techne 
remainambiguous. As organisers of events promising interaction between academics andpractitioners, we note that practitioners are increasingly asking what the benefitsto them actually are. They doubt any useful knowledge exchange will occur andinstead request payment for their time in sharing their knowledge with us. For manypractitioners, the link between technology and economy is alive and direct. As PatBorer also wrote: “Patrick Belliew (a brilliant consultant) once said to me whilst wewere waiting our turn to give a lecture at some conference or other, ‘Why on earthdo you give talks to architects, are they ever going to give you a job?’
. . .
”. Similarly,climate activists might ask of their participation in academic events: “Are you goingto fund us, plan with us, act with us
. . .
?”.Too often such events involve both academics and practitioners articulating their knowledges, with neither group taking the time to listen, engage or actually interactaround commonalities. There is a commodification of time and knowledge whichleads to us missing a step in taking the time (and funding the time) to discuss firstprinciples
before 
we all get in a room and talk across each other. For academics, the funding needed to attend a seminar or conference often amounts to little more thancovering our travel and subsistence costs. We are paid to do this work. In contrast, for freelance practitioners or activists juggling precarious employment to sustaincampaigning activities, time spent (unpaid) at a seminar is potentially income lost.So, we may have to challenge the institutional arrangements of academic fundingprogrammes. Otherwise, how can we tailor our academic practices to open up
C
2012 The Author.
Antipode 
C
2012 Antipode Foundation Ltd.
 
p s emo og es o ar c pa on
spaces for rewarding mutual learning with practitioners? And how can we avoidthe segregation of knowledge outputs into academic and public ghettos withoutsacrificingeithertheory—asunderstanding—orpractice?Boellstorff(2010)suggestsit can be productive to “surf binarisms”, recognising that the wave surfers rideconstrains the direction of travel but does not determine their destination. How canwe craft better engagement and dialogue across the practitioner/academic binary?Only when we have addressed such questions can we ask how academics andpractitioners might best act together to effect social change.Following Flyvbjerg, we might consider Aristotle’s “lost” intellectual virtue of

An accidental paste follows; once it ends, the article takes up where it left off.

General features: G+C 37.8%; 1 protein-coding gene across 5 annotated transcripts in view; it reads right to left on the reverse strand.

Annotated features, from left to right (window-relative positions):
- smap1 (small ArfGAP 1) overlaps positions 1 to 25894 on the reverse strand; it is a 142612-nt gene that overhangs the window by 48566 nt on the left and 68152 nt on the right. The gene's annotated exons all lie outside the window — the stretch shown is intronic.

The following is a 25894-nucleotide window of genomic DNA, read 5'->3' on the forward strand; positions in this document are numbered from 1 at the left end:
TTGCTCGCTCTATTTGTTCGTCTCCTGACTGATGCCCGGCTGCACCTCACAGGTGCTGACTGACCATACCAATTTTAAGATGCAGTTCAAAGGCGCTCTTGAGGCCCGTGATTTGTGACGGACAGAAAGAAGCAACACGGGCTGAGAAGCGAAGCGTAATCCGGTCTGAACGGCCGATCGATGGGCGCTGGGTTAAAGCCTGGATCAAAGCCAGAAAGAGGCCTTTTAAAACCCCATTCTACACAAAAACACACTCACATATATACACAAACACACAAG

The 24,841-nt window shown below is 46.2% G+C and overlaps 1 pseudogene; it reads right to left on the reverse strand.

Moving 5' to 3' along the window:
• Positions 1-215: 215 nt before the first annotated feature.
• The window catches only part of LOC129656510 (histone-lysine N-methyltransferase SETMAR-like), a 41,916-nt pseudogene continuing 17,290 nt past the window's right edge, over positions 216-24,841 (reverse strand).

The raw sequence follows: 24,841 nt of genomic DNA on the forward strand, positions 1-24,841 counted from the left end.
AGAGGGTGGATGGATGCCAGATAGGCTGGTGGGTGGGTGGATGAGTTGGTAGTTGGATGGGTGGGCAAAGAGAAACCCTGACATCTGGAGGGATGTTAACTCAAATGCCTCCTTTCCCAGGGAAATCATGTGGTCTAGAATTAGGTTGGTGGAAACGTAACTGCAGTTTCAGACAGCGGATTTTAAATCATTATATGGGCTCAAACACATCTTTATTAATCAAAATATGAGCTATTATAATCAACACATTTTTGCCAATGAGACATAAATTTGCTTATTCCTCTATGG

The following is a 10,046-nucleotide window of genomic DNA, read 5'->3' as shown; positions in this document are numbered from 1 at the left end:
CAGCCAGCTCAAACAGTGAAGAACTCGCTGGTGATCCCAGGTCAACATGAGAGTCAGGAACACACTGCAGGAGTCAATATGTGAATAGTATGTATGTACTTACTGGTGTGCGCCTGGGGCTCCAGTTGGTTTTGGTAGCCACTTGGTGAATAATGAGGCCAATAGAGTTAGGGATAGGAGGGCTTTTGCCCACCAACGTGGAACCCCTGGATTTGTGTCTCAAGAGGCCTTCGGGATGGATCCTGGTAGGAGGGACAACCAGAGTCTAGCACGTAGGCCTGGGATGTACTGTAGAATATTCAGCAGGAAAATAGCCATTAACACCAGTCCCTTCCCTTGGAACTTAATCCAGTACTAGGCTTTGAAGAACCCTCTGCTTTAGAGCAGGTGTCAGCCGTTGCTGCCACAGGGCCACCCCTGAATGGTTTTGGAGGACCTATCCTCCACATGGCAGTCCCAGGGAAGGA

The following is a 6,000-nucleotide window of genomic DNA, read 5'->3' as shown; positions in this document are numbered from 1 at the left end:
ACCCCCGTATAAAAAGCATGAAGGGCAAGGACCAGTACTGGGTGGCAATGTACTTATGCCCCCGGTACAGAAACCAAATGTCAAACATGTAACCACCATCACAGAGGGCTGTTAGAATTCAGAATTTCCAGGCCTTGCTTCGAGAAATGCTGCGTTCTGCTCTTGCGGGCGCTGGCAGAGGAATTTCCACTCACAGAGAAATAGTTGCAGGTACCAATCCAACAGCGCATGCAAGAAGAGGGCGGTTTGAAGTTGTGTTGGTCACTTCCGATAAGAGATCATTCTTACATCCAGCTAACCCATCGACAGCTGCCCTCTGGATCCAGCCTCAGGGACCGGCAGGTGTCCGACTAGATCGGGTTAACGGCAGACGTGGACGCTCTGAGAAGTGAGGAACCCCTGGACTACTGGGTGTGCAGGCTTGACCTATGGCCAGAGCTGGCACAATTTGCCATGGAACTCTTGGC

phronesis 
or the art of judgement as bridging gaps between
techne 
and
episteme 
.The principal task for phronetic research, Flyvbjerg asserts, is to clarify values,interests and power relations as a basis for praxis (Flyvbjerg 2009). If, together with practitioners, we made this move, we might ask of our knowledge sharing andcollaborations:1. Where are we going?2. Who gains and who loses, and by which mechanisms of power?3. Is this development desirable?4. What, if anything, should we do about it?Focusing intently on how power works, the aims of phronetic research are toidentify and to seek to address injustices. As critical human geographers, oucontribution to practice is surely best framed space-relationally, a constructivecritique of geographies of responsibility, of care over distance, from the local tothe global, and over time (Massey 2004). We should work with practitioners tolocate their know-how in socio-ecological framings of justice and thence assess thedesirability of the new knowledges that emerge. In the same vein, Rachel Pain, MikeKesby and Kye Askins state their commitment to:
[R]esearch that pursues positive social change in partnership with non-academics, notjust as research users whose knowledge and activities are to be “impacted”, but ascollaboratorswhoshaperesearchagendas,andplayaroleindirectingresearchprocessesand outcomes
. . .
Along with others oriented by a commitment to the principle of socialjustice in and through research, we have argued that geographical practices can exceedthe business of mapping and explaining unjust structures and unequal places
. . .
(Pain,Kesby and Askins 2011:185).
Pain and colleagues are critical of an academic trend to value research withinternational impacts at the expense of local and contextual outcomes. Criticalhuman geographers, among other academics, are generally aware of this “catch”;we understand something about situated and context-dependent knowledges, but frequently find ourselves complicit in professional circumstances that prioritise some forms of knowledge over others, and ignore the economic precariousness of thosewe wish to work with. We began with the observation that practitioners require knowledges that are notonly comprehensible but also useful. To confound simplistic binaries, however, wealso recall situations when practitioners have welcomed the opportunity afforded
C
2012 The Author.
Antipode 
C
2012 Antipode Foundation Ltd.

You're Reading a Free Preview

Download
scribd
/*********** DO NOT ALTER ANYTHING BELOW THIS LINE ! ************/ var s_code=s.t();if(s_code)document.write(s_code)//-->